Myths about boar taint

Gé Backus

In the 1980s, the American Slovic conducted groundbreaking research into what people consider dangerous. One of the surprising results was that people are less afraid of skateboarding than they are of DNA technology. Even though we have been using DNA technology for thousands of years to domesticate agricultural animals and the statistics on skateboarding accidents underline the risks inherent in the activity. According to Slovic it is also very difficult to change citizens’ opinions on what is and isn’t risky. The extent to which an opinion has the character of a deep-seated conviction influences the processing of new information. New data is viewed as reliable and informative if it is in line with the person’s own convictions. If it is not, it is however often assessed as incorrect, unreliable or not representative.

The above also applies to boar taint. Those involved have deep-seated convictions concerning the phenomena. A number of these have however been obviated over time. The results of studies into boar taint have done away with an increasing number of myths which get in the way of thinking about possible solutions. These myths are prejudices that constitute barriers to change.

For example, you can still read on many websites that boar taint is detected in the meat of over 20% of all boars. This percentage is derived from the threshold value in meat for androstenone and skatole: substances that make an important contribution to boar taint. The threshold value for skatole that is often mentioned is 0.25 mg/kg fat, for androstenone it’s 1.0 mg/kg fat. Above these thresholds the risk of boar taint being observed increases. In recent years in the Netherlands, we have tested well over 1.5 million boars for boar taint. The latter is detected in the meat of approximately 4% of the animals. A considerable difference with the abovementioned 20%. This is because among the threshold values for androstenone and skatole there are a lot of so-called false positive samples. These consist of meat in which the percentages of androstenone and skatole exceed the threshold values, but whereby many consumers nevertheless do not detect boar taint. For instance, far from everyone can smell androstenone and not everyone smells in the same way either. Some people even like the smell of androstenone. The androstenone and skatole percentages are not accurate predictors for consumers detecting boar taint.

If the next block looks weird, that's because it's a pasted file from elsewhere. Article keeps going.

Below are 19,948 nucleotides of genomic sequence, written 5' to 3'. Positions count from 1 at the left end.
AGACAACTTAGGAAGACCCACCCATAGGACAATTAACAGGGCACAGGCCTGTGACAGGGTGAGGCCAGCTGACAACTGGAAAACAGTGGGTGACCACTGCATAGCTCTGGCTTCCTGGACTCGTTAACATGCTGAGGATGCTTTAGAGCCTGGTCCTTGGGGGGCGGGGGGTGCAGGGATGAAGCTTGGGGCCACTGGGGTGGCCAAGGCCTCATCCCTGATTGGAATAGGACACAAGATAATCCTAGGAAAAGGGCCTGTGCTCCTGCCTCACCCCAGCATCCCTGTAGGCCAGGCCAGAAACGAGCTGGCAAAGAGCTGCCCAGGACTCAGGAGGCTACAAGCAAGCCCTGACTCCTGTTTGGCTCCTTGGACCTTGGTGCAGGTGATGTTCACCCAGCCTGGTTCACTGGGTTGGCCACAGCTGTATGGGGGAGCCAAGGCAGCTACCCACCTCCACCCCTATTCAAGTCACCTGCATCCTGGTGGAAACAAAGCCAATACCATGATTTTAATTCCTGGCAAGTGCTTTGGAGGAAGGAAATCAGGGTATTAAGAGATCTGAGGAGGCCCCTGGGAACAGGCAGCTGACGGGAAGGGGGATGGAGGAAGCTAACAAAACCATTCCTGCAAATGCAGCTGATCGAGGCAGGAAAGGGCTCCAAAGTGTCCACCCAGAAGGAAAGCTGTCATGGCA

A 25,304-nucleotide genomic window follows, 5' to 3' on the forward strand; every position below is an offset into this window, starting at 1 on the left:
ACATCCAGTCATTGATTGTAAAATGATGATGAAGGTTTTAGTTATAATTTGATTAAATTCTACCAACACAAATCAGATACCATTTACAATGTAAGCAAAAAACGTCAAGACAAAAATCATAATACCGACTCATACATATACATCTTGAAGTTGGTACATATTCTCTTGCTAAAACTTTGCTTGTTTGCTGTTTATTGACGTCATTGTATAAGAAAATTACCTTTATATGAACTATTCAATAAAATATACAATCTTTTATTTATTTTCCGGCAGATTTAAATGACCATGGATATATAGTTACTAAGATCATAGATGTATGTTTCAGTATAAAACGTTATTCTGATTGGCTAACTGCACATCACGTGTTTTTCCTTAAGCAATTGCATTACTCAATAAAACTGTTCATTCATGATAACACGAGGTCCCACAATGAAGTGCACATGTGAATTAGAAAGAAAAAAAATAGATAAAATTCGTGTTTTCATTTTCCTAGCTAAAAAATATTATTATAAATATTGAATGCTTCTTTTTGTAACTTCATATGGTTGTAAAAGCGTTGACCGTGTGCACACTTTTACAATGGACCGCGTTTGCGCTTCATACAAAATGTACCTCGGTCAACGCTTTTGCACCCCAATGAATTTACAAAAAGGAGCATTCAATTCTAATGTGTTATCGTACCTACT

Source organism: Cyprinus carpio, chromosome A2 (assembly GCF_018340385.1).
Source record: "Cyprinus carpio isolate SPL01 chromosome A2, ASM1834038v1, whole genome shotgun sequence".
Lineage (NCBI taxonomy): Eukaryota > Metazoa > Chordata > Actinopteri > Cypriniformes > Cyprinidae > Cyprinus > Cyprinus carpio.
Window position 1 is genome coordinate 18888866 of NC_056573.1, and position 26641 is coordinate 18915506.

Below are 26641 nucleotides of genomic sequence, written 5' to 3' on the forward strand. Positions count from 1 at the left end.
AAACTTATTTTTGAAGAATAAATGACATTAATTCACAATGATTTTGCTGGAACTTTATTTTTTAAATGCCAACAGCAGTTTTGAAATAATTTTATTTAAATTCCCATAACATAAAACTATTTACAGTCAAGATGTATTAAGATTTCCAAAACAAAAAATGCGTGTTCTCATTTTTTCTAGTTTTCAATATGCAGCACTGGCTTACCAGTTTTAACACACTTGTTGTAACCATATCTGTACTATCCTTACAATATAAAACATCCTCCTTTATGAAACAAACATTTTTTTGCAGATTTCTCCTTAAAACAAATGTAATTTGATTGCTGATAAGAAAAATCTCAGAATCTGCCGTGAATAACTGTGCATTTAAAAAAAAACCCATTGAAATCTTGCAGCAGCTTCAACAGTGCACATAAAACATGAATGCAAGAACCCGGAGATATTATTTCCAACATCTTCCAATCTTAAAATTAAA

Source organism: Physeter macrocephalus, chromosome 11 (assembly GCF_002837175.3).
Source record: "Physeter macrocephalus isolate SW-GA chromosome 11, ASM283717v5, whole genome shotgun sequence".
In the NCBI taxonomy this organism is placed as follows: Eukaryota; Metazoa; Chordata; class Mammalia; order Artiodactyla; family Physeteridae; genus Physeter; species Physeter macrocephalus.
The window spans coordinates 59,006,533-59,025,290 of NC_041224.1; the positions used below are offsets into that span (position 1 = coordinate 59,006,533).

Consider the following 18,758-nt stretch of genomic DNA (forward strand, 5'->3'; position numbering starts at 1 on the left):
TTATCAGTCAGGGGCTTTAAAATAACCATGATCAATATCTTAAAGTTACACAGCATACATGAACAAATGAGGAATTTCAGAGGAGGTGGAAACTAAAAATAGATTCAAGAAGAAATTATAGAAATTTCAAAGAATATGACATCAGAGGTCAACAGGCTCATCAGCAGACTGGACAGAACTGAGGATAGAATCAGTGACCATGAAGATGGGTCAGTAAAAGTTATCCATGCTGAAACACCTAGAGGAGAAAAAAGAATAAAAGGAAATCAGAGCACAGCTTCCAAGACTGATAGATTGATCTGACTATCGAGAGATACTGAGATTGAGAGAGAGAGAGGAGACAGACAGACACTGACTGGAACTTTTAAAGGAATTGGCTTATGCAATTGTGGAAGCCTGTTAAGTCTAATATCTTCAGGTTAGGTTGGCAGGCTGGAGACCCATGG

The above contains two myths. The first is that consumers detect boar taint in 20% of the meat from boars. This however proves to only be 4%; and this meat can be detected on the slaughterhouse’s production line using detection methods. The second is that consumers think androstenone smells bad. In reality, 30-35% of people cannot smell androstenone and 20% even think it smells nice.

Another myth concerns the idea that boar taint is inherited from boar to boar. In recent years, a great deal of attention has been paid to selecting boars with a low breeding value for boar taint who would then supposedly burden their half of the inherited genes as little as possible with this trait. However, sows can also pass on boar taint. That might sound illogical, but it isn’t. The genes for boar taint occur in mother and father equally. Selection according to the breeding value for boar taint in the mother proves to work almost as well as the breeding value in the father. This is more logical than it seems as the level of boar taint in sow lines is clearly higher than that in the boar lines; there’s more to be passed on.

Slowly, but surely our research is unravelling such myths. This not only does away with non-existent barriers, but allows us to work on the right solutions more rapidly. This requires a critical, open attitude towards new information as well as openness to new insights. Bias and lack of self-reflection do not clear the way for true progress.